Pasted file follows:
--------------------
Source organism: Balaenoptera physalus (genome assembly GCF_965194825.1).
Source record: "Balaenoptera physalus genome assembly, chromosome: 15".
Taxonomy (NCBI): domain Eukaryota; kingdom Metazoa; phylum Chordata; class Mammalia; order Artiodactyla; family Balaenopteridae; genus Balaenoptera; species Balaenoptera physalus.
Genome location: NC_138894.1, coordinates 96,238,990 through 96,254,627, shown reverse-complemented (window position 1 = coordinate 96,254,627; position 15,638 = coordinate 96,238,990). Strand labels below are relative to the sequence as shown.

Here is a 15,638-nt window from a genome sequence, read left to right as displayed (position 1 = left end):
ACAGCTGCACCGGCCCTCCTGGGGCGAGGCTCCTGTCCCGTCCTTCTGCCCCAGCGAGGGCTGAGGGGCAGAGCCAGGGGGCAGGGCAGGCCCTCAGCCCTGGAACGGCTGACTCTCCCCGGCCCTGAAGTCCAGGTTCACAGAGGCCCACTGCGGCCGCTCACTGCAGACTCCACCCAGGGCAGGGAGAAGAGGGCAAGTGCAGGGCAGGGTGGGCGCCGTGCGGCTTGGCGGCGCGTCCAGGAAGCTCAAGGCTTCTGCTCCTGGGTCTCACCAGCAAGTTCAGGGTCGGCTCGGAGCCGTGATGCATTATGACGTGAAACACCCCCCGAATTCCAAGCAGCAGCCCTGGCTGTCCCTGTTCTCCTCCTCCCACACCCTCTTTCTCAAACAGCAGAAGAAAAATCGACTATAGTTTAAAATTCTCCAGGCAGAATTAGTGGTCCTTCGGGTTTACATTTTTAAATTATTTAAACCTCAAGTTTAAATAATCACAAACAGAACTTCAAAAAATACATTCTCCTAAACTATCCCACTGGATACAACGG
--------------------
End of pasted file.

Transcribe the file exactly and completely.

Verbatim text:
Source organism: Balaenoptera physalus (genome assembly GCF_965194825.1).
Source record: "Balaenoptera physalus genome assembly, chromosome: 15".
Taxonomy (NCBI): domain Eukaryota; kingdom Metazoa; phylum Chordata; class Mammalia; order Artiodactyla; family Balaenopteridae; genus Balaenoptera; species Balaenoptera physalus.
Genome location: NC_138894.1, coordinates 96,238,990 through 96,254,627, shown reverse-complemented (window position 1 = coordinate 96,254,627; position 15,638 = coordinate 96,238,990). Strand labels below are relative to the sequence as shown.

Here is a 15,638-nt window from a genome sequence, read left to right as displayed (position 1 = left end):
ACAGCTGCACCGGCCCTCCTGGGGCGAGGCTCCTGTCCCGTCCTTCTGCCCCAGCGAGGGCTGAGGGGCAGAGCCAGGGGGCAGGGCAGGCCCTCAGCCCTGGAACGGCTGACTCTCCCCGGCCCTGAAGTCCAGGTTCACAGAGGCCCACTGCGGCCGCTCACTGCAGACTCCACCCAGGGCAGGGAGAAGAGGGCAAGTGCAGGGCAGGGTGGGCGCCGTGCGGCTTGGCGGCGCGTCCAGGAAGCTCAAGGCTTCTGCTCCTGGGTCTCACCAGCAAGTTCAGGGTCGGCTCGGAGCCGTGATGCATTATGACGTGAAACACCCCCCGAATTCCAAGCAGCAGCCCTGGCTGTCCCTGTTCTCCTCCTCCCACACCCTCTTTCTCAAACAGCAGAAGAAAAATCGACTATAGTTTAAAATTCTCCAGGCAGAATTAGTGGTCCTTCGGGTTTACATTTTTAAATTATTTAAACCTCAAGTTTAAATAATCACAAACAGAACTTCAAAAAATACATTCTCCTAAACTATCCCACTGGATACAACGG